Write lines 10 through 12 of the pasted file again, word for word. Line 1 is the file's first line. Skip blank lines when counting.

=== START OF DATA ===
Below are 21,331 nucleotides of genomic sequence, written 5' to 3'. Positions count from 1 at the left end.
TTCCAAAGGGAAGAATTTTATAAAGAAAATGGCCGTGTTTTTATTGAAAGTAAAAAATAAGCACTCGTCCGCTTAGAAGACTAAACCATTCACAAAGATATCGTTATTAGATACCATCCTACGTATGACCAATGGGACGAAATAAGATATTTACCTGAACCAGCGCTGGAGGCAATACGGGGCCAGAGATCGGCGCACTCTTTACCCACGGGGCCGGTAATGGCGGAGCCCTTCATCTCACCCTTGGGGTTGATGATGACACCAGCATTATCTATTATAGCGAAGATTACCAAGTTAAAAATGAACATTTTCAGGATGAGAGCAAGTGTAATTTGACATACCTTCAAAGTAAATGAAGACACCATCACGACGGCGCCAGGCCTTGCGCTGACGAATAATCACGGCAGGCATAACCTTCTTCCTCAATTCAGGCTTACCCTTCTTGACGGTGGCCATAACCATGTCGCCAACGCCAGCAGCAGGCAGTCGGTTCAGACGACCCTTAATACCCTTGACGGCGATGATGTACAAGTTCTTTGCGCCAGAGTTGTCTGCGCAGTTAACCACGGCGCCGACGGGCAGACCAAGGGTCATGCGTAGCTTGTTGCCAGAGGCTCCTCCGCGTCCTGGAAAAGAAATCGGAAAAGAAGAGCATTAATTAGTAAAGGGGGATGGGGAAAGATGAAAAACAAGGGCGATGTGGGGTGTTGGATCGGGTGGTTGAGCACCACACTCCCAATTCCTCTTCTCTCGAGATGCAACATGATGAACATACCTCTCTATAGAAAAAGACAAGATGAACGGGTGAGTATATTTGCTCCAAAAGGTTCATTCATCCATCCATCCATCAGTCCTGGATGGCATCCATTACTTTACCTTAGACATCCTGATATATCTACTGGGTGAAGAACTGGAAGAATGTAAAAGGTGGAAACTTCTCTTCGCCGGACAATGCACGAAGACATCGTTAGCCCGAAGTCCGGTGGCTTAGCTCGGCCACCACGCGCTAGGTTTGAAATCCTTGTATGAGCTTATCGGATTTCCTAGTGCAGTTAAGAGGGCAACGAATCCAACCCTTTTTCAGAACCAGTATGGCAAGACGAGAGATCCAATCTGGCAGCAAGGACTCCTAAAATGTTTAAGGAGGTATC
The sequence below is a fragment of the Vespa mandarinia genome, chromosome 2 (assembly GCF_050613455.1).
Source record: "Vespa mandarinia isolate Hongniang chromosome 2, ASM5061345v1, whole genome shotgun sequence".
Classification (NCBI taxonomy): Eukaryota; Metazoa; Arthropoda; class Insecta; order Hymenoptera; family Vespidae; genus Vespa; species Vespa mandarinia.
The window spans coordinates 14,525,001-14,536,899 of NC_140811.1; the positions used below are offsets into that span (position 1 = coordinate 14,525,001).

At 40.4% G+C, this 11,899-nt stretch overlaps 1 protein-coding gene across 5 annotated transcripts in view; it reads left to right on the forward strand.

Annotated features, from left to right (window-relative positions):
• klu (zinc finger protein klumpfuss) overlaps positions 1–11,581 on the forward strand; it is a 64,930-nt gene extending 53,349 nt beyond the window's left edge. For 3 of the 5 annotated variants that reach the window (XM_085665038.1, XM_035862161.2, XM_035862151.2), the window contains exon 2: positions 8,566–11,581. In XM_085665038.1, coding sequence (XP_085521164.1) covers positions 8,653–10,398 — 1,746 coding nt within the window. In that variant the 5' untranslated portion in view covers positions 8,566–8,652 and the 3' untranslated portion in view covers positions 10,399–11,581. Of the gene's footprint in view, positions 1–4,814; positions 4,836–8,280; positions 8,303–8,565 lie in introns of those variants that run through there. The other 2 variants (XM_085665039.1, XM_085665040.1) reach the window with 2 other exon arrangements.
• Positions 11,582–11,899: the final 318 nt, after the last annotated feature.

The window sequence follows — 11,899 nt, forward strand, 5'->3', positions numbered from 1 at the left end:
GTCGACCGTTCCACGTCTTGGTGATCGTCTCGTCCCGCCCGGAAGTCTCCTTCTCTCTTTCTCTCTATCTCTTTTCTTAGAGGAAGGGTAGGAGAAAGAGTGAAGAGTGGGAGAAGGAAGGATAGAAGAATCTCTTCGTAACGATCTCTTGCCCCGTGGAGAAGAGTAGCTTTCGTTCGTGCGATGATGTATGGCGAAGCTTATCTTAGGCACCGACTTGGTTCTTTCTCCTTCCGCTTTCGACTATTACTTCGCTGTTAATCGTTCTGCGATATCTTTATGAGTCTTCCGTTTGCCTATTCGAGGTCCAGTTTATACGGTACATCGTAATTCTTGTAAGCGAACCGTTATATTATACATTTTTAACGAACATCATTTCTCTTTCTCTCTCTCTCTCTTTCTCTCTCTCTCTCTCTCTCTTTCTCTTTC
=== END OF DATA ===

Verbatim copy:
• Positions 11,582–11,899: the final 318 nt, after the last annotated feature.

The window sequence follows — 11,899 nt, forward strand, 5'->3', positions numbered from 1 at the left end:
GTCGACCGTTCCACGTCTTGGTGATCGTCTCGTCCCGCCCGGAAGTCTCCTTCTCTCTTTCTCTCTATCTCTTTTCTTAGAGGAAGGGTAGGAGAAAGAGTGAAGAGTGGGAGAAGGAAGGATAGAAGAATCTCTTCGTAACGATCTCTTGCCCCGTGGAGAAGAGTAGCTTTCGTTCGTGCGATGATGTATGGCGAAGCTTATCTTAGGCACCGACTTGGTTCTTTCTCCTTCCGCTTTCGACTATTACTTCGCTGTTAATCGTTCTGCGATATCTTTATGAGTCTTCCGTTTGCCTATTCGAGGTCCAGTTTATACGGTACATCGTAATTCTTGTAAGCGAACCGTTATATTATACATTTTTAACGAACATCATTTCTCTTTCTCTCTCTCTCTCTTTCTCTCTCTCTCTCTCTCTCTTTCTCTTTC